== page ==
Meet 553 North Heliotrope

Nathan Marsak

Nathan Marsak

· 1 min read

Presenting 553 North Heliotrope.

She has been minding her own business since 1914, when she was designed and built by Albert Beach Crist.

553 made a neat new friend when a two-story duplex was built next door in 1927! He was cool, taller than she was, and had some different style, but they got along real well.

They were pals for more than 90 years when some mean men came and killed her friend, even chopping up and destroying his body.

They built a mean new ugly brute next to her! "Gosh, I hope that doesn't happen to me," said 553. The last thing she saw before they nailed up her eyes was the horrid new monster glaring down at her, smirking, its awful orange blotches making it appear covered in disease.

Then the mean men came for her, and she said a little prayer for herself, and for her friend already gone, hoping they would go to a better place.

Nathan Marsak

About Nathan Marsak

NATHAN MARSAK says: “I came to praise Los Angeles, not to bury her. And yet developers, City Hall and social reformers work in concert to effect wholesale demolition, removing the human scale of my town, tossing its charm into a landfill. The least I can do is memorialize in real time those places worth noting, as they slide inexorably into memory. In college I studied under Banham. I learned to love Los Angeles via Reyner’s teachings (and came to abjure Mike Davis and his lurid, fanciful, laughably-researched assertions). In grad school I focused on visionary urbanism and technological utopianism—so while some may find the premise of preserving communities so much ill-considered reactionary twaddle, at least I have a background in the other side. Anyway, I moved to Los Angeles, and began to document. I drove about shooting neon signs. I put endless miles across the Plains of Id on the old Packard as part of the 1947project; when Kim Cooper blogged about some bad lunch meat in Compton, I drove down to there to check on the scene of the crime (never via freeway—you can’t really learn Los Angeles unless you study her from the surface streets). But in short order one landmark after another disappeared. Few demolitions are as contentious or high profile as the Ambassador or Parker Center; rather, it is all the little houses and commercial buildings the social engineers are desperate to destroy in the name of the Greater Good. The fabric of our city is woven together by communities and neighborhoods who no longer have a say in their zoning or planning so it’s important to shine a light on these vanishing treasures, now, before the remarkable character of our city is wiped away like a stain from a countertop. (But Nathan, you say, it’s just this one house—no, it isn’t. Principiis obsta, finem respice.) And who knows, one might even be saved. Excelsior!””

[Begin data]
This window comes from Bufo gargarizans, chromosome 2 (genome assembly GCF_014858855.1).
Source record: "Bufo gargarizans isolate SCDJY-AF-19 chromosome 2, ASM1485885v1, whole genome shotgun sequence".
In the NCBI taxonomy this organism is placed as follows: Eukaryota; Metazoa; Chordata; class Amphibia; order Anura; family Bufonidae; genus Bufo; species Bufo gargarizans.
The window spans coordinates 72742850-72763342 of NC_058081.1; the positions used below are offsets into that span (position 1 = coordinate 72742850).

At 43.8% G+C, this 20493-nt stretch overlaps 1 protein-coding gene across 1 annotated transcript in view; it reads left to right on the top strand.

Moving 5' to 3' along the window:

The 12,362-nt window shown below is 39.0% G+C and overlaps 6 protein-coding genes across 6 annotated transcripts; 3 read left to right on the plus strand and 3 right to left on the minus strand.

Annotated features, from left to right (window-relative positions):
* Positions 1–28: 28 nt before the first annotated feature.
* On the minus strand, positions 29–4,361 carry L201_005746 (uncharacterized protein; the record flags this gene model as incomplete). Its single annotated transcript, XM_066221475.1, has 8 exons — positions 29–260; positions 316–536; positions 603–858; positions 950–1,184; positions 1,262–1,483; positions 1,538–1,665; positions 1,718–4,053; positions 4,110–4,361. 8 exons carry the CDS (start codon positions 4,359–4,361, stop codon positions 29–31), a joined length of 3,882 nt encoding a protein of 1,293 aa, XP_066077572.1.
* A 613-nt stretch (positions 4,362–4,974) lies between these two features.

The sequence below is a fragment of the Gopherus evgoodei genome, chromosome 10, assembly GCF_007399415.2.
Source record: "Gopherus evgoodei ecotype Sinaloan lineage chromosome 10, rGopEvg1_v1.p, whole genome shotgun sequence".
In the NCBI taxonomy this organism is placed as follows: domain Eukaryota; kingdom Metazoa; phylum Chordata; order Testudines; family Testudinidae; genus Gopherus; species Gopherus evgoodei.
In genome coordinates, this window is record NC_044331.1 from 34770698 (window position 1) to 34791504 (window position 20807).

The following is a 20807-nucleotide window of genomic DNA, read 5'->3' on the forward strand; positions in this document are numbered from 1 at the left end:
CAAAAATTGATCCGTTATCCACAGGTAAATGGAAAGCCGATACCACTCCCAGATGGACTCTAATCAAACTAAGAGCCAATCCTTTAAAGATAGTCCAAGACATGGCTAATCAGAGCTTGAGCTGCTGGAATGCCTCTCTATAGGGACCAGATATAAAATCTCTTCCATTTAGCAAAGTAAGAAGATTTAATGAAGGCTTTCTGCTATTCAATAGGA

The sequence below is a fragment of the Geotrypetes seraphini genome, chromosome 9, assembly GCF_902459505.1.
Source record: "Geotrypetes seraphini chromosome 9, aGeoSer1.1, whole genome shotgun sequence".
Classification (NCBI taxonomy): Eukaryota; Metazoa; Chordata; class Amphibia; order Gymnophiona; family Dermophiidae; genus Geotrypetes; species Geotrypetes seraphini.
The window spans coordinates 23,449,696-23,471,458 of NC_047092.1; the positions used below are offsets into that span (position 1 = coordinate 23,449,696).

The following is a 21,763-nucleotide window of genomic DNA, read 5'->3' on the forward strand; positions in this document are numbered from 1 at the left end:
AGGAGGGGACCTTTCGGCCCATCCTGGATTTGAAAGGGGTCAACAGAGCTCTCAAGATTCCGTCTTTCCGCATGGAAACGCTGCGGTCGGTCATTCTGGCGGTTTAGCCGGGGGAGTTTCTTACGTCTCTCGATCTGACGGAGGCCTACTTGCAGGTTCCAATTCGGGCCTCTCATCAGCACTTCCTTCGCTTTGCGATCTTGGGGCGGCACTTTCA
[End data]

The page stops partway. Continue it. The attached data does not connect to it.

Nathan’s blogs are: Bunker Hill Los Angeles, RIP Los Angeles & On Bunker Hill.

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